U.S. Marines, Tet Offensive, Battle of Hue, Central Vietnam, February 1968
© D. McCullin Contact Press Images

This image by famous British War photographer Don McCullin shows two U.S marines resting against a wall during fighting in Hue City. Smoke billows from a fire in the background. The Battle of Hue was one of the fiercest battles of the war, lasting one month and resulting in many civilian casualties. Whilst the siege resulted in a tactical victory for U.S  & South Vietnamese forces, the battle was a significant turning point in the war with the North Vietnamese having a political and propagandic victory.  Characteristic of many of McCullin’s images, his prints are typically black and white with a very high contrast. Through this use of high contrast, McCullin increases the drama of his images with the deep blacks accentuating the textures and ensuring a high impact.

Têt Offensive, Hué, South Vietnam, 1968.
Tet Offensive, Battle of Hue, Vietnam, January 1968
© D. McCullin Contact Press Images

This image, also by Don McCullin, shows a U.S marine peering out the window of a house in Hue. Lying on the floor is a large framed portrait of a Vietnamese couple; likely the former occupants of the home. Whilst it may have been positioned for the photograph, this image by McCullin represents the tragedy of civilian displacement and leaves the viewer thinking about the couple in the picture frame and their whereabouts and well-being at that moment in time. With the fighting in Hue taking place amongst houses and residential streets, the urban combat had an enormous toll on the local civilian population. Tragically over 3000 people were killed and more than 2000 were left without a home during the Tet Offensive in February 1968.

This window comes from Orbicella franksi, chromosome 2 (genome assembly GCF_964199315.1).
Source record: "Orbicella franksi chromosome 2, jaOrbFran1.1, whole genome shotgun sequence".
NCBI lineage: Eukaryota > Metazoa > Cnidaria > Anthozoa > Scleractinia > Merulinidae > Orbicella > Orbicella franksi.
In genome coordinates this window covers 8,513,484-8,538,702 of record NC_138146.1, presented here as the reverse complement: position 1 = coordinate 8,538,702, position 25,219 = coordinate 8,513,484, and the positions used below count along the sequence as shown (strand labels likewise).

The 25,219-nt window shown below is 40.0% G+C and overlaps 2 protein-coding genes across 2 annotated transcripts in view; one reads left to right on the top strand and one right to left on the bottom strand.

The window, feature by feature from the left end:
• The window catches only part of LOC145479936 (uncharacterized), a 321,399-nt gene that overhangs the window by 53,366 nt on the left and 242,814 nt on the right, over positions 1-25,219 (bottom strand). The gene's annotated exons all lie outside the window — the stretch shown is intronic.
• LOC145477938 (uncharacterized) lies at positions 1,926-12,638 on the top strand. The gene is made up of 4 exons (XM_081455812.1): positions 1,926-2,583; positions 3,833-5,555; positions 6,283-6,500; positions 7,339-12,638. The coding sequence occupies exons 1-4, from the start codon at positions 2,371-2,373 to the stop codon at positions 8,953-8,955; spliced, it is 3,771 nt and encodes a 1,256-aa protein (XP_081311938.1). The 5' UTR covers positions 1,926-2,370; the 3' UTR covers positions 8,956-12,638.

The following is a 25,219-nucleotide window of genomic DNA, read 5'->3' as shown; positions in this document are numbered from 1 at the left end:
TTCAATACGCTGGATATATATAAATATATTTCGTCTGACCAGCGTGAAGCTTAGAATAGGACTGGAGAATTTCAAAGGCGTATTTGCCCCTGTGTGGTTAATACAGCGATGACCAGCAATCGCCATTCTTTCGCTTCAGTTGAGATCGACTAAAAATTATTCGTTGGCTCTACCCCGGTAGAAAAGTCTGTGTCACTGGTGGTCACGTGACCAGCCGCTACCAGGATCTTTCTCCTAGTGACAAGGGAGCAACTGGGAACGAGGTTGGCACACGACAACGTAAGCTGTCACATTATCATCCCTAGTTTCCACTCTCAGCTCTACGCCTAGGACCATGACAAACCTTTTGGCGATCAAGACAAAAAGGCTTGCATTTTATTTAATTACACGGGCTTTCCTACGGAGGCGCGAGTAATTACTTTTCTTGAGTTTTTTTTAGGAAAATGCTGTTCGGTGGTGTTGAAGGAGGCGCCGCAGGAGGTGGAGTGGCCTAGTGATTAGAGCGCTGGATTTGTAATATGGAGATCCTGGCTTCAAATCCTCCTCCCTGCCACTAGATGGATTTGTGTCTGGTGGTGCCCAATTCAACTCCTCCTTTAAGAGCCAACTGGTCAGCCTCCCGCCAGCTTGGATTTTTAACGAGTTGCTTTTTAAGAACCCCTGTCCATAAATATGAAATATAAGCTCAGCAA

American Troop on Sandbags, Quang Tri Province, Central Vietnam, 1972
© David Burnett, Contact Press Images

Barnett’s image shows an American troop sitting on sand bags in a base, watching air strikes in the distance. The image was taken in Quang Tri Province, near the former DMZ in Central Vietnam, February 1972. Burnett was in the immediate area when Nick Ut captured one of, if not the most, haunting and enduring images taken from the war.; the  Pulitzer Prize-winning picture of Phan Thị Kim Phúc  fleeing a napalm strike at Trang Bang village in Tay Ninh Province, South-eastern Vietnam.

Bombing in Vietnam, Operation Rolling Thunder, North Vietnam, 14 June 1966
© Lt. Col. Cecil J. Poss, USAF

Flying under radar control with a B-66 Destroyer, Air Force F-105 Thunderchief pilots bomb a military target through low clouds over southern North Vietnam. June 14, 1966. The U.S Air campaign during the Vietnam war was one of the largest in Military History. This image was captured on mounted recon camera.